10. Spotted these photos yesterday from RAF Odiham after their family day. Thoigt they might be of interest here, aircraft arnt my thing ATM but sure these will interest someone, hopefully not posted before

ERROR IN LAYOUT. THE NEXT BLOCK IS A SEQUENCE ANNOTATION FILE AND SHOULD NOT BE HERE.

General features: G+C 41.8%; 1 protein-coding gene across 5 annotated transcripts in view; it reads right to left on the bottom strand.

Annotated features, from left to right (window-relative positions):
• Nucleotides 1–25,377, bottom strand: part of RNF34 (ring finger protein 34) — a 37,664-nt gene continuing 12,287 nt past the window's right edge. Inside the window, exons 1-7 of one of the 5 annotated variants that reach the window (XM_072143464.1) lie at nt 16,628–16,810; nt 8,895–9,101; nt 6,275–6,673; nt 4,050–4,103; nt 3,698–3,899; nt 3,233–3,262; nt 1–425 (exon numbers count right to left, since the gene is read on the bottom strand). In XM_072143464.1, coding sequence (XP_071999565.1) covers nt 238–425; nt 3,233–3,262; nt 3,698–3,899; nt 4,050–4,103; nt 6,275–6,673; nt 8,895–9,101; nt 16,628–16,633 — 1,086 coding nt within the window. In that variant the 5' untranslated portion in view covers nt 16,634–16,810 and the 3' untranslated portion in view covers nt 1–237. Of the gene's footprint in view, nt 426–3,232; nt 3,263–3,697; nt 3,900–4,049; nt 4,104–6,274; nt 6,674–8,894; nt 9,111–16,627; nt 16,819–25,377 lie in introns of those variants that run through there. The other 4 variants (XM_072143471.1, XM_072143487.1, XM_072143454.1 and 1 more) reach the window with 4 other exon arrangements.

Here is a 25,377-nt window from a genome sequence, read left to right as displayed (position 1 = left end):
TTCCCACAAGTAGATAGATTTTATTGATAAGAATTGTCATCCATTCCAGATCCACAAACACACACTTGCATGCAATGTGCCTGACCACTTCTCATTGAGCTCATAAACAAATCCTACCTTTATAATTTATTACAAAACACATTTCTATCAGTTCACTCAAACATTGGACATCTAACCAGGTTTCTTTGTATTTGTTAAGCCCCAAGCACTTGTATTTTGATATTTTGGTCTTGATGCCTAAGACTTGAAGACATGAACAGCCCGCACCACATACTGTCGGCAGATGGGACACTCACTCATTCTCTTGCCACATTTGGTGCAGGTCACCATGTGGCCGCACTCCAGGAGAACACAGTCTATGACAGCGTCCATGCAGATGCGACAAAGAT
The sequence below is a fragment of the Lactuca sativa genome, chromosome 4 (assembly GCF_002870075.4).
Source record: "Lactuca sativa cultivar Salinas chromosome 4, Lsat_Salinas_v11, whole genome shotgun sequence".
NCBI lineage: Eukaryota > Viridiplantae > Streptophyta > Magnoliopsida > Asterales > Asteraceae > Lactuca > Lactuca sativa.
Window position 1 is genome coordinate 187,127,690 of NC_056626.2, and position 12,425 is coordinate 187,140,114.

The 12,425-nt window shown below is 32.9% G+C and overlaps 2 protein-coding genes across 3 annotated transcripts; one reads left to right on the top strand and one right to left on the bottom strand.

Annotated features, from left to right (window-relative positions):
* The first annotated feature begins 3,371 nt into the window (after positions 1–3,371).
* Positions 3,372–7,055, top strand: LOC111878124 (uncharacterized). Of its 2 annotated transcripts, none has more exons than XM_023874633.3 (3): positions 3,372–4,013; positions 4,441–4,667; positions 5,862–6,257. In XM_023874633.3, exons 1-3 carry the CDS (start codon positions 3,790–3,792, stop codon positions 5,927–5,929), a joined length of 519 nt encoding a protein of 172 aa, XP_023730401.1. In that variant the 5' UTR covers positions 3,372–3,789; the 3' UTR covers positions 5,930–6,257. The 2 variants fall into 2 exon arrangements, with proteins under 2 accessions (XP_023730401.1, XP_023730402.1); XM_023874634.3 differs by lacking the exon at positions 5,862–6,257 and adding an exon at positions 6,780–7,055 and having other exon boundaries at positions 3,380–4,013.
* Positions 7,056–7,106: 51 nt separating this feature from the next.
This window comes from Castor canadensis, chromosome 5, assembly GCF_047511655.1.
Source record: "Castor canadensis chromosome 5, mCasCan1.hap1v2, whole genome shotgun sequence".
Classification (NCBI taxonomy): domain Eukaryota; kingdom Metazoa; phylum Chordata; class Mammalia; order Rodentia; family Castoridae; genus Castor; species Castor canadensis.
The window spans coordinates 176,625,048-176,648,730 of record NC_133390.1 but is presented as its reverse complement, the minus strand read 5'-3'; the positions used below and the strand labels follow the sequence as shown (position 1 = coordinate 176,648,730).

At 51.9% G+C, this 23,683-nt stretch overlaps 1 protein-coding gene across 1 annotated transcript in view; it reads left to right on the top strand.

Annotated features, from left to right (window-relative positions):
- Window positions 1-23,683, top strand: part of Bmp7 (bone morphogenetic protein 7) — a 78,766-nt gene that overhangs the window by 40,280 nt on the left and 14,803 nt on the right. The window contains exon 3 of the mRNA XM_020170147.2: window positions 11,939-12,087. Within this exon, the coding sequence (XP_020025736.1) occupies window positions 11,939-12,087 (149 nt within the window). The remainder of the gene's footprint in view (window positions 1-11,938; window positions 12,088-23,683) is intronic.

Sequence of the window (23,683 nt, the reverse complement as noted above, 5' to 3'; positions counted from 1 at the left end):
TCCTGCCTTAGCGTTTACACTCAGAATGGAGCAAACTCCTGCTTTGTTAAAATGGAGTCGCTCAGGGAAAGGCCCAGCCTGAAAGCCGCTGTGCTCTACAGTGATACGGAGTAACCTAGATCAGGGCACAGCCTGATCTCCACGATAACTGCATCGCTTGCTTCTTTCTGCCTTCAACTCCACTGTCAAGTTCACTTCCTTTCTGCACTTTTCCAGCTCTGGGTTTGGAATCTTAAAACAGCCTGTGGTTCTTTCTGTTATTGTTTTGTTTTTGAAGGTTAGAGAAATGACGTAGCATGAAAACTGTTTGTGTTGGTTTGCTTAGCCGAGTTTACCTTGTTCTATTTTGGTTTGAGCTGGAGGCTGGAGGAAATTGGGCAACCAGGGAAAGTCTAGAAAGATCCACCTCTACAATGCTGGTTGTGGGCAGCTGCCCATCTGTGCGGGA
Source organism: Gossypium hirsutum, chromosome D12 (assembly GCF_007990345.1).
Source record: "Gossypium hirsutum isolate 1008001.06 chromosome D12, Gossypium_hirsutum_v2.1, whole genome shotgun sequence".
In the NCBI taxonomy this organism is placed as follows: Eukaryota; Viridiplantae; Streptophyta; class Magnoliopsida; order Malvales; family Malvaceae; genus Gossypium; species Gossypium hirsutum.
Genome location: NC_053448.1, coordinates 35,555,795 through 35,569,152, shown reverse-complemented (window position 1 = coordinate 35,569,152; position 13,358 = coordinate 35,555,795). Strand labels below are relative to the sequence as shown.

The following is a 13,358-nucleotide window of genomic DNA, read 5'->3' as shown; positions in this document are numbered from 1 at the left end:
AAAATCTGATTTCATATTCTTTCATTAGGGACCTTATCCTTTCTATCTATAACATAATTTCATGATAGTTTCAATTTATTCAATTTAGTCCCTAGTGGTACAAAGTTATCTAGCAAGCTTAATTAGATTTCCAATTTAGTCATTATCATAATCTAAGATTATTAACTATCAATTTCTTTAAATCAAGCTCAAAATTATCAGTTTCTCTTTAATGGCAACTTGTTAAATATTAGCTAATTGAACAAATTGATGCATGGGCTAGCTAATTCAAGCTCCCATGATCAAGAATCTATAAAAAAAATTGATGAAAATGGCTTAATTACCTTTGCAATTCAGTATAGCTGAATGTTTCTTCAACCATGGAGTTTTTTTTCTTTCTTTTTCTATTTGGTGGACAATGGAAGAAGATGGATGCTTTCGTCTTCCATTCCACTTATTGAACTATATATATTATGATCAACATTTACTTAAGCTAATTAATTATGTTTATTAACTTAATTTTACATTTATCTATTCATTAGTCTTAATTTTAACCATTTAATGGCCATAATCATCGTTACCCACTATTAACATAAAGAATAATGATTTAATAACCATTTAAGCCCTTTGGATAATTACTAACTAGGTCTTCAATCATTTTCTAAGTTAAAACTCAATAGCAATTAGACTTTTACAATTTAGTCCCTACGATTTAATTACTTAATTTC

11. Bell AH-1F Cobra Gunship Revell 1:48 Most modellers will instantly recognise the Bell AH-1 Cobra Attack Helicopter. The AH-1 was the first production Gunship or Attack Helicopter to see service. During the Vietnam war the US Army began to see the need for armed helicopter to escort its unarmed UH-1 Hueys into combat. In parallel to this Bell Helicopters had been investigating helicopter gunships as early as the late 1950s. In 1962 Bell displayed a mock up concept to the US Army. This Helicopter featured a 20mm gun pod and a ball turret mounted grenade launcher. It was felt by the Army to be lightweight, under powered and not suitable. Following this the US Army launched and Advanced Aerial Fire Support System (AAFSS) competition. This competition gave rise to the Lockheed AH-56 Cheyenne heavy attack helicopter. However this proved to be to advanced for its time and was eventually cancelled in 1972 after 10 years of development (some things dont change!) Despite the AAFSS programme Bell stuck with its idea of a smaller, lighter gunship and invested its own money developing the AH-1. They used all of the proven components they could from the UH-1 platform, adding these to a newly designed fuselage. When The US Army therefore asked for pans for an interim gunship for Vietnam Bell was in a fortunate position to be able to offer the AH-1, or the Bell 209 as it was then called. Given the work Bell had already done the programme was completed in a relatively speed eight months and won the evaluation against the competition. In 1966 the US Army signed an initial contract for 110 aircraft. Some slight modifications were made to the production airframes. The heavy armoured glass canopy was replaced by Plexiglas with an improvement in performance. Wider rotor blades were fitted and the original retracting skids were replaced by simple fixed units. The rest is history as they say. The AH-1 went on to serve the US Army until it was replaced by the AH-64 Apache. The last one leaving active service in 1999. The US Marine Corps opted for a twin engine AH-1 which still serve today, in fact a new development the AH-1Z has been ordered as the next generation USMC attack helicopter. US AH-1s have seen combat in Vietnam, Grenada, Panama, Somalia, and Iraq. Surplus US AH-1s are now also in use by the US Forrest service. They use 25 retired AH-1Fs for real time fire monitoring under the name Firewatch Cobras. Additionally The Florida Dept of Forestry has three AH-1Ps called Firesnakes which carry a water/fire retardant system. The Cobra has in addition achieved some export success. It is used by Pakistan, Israel, Japan, Jordan, Bahrain, Spain, Turkey, Thailand and South Korea. The Kit The kit is the old Monogram AH-1S and there is no difference I can see in the plastic at all. The fuselage has a sticky label which says made in Poland (though the old Monogram raised Made in the USA is still on the other half!) , the box is apparently made in China and is Packaged in the USA. Welcome to the international world of modern manufacturing eh! There is some flash on the smaller parts, but nothing which wont come off easily with a quick scrape. The parts count is fairly low at 79 if the box is to be believed. This is by now a fairly old mould kit and I have read the fit (apart from the canopy) is not to brilliant. As befits a modern re-boxing we are told its now an offical Bell Helicopter, Textron Company Licensed product! Construction starts with the cockpit. Weapons controls and a sight are provided for the gunner with full flight controls for the pilot. The seats look fairly good, if a little basic. Pilot and Gunner figures are provided to make the cockpit looks busier. All instrument panels are provided as decals. Following this then engine is completed, the cockpit placed in and the fuselage halfs buttoned up, not forgetting the pin for the tail rotor. The instructions would have you attach the tail rotor at this time but I would think many will leave it off till the end. Following this all the exterior parts are added. Weapons pylons, weapons (Rocket pods and TOW missile launchers. The nose sight turret, and the underside mounted 20mm Gatling gun. The sight and gun are designed to move if you glue them in correctly. Finally the cockpit glass is added, and the main rotor is installed. Canopy The canopy comes as two parts. The Right and top being molded as one, with the left side being seperate and having to be glued in place. The parts look remarkably clear and from what I have read are one of the best fitting parts of the kit. Decals Decals are provided for 3 aircraft in the kit. 67-15771 1st Air Cavalry, C Troop "Jaws Of Death" on display Troy AL, USA. 67-15883 "Trigger & Boomers Excellent Adventure" Operation Desert Storm (I have read this serial is wrong and should be 67-15643) 67-15883 N Troop, 4th Sqn, 2nd Armored Cav Regiment, US Army Iraq 1991. The decals look glossy and in register. Conclusion While there maybe a little flash on the parts this is still the only single engined AH-1 model available in 1:48. While not one of the modern superkits it is my experience with old monogram prodcuts that with a little bit of work they do build into great looking models. Overall recomended. Review sample courtesy of